Say you’ve got a customer who’s been buying homeowners insurance for years. You may get into a conversation about hobbies where they mention they’re an avid coin collector and that it’s something they’re passionate about. This would be the perfect opportunity to mention that a coin collection can be insured, which they may not have known about previously.
But what about new customers with whom you’re just beginning to develop rapport?
In this situation, you’ll want to casually mention hobby insurance at a key moment. When they’re buying homeowners insurance, you might explain that it covers basic personal belongings but won’t usually cover the full value of more expensive possessions. Insurance writer Katelyn Betts says home insurance covers personal items such as furniture, clothes and electronics, but not high priced valuables that a hobbyist might own like silver or jewelry.
The bottom line is that it really pays to know your customers and develop relationships that transcend beyond just selling insurance. Not only does this create more meaningful interactions, it often leads to opportunities for suggesting additional coverage they could benefit from.
How to Get Hobby Insurance on a Customer’s Radar
Getting hobbyists to think about insurance largely boils down to education. Insurance is a complicated subject with a lot of terms and jargon many people don’t take the time to understand. As a result, customers may not know how insuring hobbies works and the options they have.
Your job as an independent agent is to fill them in on the details and present the information in a way that’s easy to understand. You want to play the role of trusted advisor rather than merely a salesman, says the Insurance Office of America.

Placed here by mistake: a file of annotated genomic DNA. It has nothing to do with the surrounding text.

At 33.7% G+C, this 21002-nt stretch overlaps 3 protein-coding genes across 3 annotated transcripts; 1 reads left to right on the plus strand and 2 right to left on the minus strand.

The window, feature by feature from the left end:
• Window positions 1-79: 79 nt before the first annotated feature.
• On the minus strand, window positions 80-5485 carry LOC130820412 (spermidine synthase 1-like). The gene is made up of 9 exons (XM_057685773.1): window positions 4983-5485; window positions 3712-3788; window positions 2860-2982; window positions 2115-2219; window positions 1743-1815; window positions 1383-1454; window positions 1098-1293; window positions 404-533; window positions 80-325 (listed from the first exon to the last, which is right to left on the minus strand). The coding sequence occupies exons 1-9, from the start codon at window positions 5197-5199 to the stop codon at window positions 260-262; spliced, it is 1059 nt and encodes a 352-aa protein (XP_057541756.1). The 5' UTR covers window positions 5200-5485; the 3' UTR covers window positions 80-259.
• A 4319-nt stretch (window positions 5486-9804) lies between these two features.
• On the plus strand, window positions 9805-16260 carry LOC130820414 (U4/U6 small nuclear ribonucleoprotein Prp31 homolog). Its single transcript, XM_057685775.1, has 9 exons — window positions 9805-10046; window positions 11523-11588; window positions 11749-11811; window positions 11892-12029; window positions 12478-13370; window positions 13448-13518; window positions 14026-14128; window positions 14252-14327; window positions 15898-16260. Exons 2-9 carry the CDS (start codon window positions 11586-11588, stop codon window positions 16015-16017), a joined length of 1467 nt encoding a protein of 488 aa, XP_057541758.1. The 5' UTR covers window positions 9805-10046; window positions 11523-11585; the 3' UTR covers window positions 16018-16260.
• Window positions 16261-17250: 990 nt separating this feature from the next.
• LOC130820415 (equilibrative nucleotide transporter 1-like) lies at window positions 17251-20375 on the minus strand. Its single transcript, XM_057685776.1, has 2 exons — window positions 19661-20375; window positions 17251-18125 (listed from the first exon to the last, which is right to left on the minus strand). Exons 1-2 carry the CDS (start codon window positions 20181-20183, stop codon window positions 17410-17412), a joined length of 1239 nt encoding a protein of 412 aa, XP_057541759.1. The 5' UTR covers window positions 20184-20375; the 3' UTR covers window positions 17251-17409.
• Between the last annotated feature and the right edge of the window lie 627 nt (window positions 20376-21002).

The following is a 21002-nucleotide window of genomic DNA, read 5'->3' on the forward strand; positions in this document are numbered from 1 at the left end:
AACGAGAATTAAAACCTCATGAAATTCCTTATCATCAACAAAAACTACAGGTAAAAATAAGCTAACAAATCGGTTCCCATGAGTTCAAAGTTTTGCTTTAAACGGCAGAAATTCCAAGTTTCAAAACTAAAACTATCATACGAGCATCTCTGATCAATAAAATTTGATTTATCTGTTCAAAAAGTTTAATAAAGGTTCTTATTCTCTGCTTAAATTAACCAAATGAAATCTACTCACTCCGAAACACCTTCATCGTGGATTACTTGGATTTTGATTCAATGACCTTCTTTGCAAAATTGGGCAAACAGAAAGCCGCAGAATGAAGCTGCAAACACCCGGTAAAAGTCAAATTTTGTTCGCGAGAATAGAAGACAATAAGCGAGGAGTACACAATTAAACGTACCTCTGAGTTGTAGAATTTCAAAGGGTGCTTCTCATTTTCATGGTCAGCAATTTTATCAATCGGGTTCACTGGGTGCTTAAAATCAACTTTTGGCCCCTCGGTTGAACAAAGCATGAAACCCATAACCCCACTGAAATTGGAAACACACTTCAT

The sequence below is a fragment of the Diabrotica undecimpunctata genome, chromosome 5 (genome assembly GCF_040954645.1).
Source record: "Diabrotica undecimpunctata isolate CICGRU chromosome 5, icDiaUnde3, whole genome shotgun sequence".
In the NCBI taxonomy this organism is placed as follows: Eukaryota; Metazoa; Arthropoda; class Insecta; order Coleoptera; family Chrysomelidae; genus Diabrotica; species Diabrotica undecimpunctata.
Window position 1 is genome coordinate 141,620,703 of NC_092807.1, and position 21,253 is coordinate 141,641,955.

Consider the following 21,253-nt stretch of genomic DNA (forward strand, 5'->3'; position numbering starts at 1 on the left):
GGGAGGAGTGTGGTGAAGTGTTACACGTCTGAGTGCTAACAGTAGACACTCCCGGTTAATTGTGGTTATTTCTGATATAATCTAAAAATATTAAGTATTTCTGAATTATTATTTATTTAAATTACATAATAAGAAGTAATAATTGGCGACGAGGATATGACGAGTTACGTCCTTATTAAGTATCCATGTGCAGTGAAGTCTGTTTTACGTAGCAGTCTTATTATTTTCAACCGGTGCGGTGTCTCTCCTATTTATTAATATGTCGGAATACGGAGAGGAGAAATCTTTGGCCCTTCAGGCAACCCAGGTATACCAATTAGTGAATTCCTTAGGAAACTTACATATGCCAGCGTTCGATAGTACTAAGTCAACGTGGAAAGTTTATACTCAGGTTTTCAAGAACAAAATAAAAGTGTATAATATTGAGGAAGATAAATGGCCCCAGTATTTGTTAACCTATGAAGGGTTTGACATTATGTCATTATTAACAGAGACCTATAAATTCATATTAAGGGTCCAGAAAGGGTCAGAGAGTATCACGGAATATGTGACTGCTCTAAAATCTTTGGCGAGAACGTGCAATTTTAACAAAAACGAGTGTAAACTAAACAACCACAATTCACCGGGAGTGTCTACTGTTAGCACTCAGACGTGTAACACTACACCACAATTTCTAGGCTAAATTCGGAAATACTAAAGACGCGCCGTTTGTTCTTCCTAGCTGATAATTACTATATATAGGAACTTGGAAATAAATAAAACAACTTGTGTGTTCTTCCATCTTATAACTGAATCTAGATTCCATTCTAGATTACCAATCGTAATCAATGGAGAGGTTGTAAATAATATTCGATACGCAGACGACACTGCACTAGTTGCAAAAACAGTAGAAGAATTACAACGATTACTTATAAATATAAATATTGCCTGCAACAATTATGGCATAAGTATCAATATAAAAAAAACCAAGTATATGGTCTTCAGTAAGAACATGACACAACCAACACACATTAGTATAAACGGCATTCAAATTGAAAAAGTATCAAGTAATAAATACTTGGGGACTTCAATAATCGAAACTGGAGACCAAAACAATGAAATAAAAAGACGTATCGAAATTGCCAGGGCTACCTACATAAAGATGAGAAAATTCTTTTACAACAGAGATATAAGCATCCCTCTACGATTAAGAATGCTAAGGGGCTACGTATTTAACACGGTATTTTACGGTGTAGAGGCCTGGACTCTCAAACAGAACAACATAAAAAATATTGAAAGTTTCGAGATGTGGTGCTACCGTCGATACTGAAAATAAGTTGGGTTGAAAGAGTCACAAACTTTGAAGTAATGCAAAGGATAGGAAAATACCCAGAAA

A consultative sales approach tends to work well for this type of situation. “As the name implies, consultative sales is about playing the role of a consultant — an expert ready to give advice,” writes Troy Wilson, CEO of AgedLeadStore. “With this approach, elevator pitches and stump speeches take a back seat, so that you can use your time with your prospect to ask pointed questions and listen actively to the responses.”
Wilson also recommends incorporating storytelling where you create a strong narrative. Perhaps you mention how a winemaker would go about protecting their valuable wine press and mention how the comprehensive coverage vastly outweighs the added expenditure.
This makes it easier for a prospect to relate to what you’re saying and lets them see how insuring hobbies works in a real life setting.
What Insurance Products to Offer
Hobbyists can be broken down into two main categories — collectors and enthusiasts. The category a person falls into will dictate the type of coverage you suggest.
“With collectors, the focus should be placed on the nature of the property being acquired,” explains Jennifer Elliott at Smart Insurance. “With enthusiasts, besides attention to the property exposure, there should be equal emphasis on the liability exposure that is inherent in their activity.”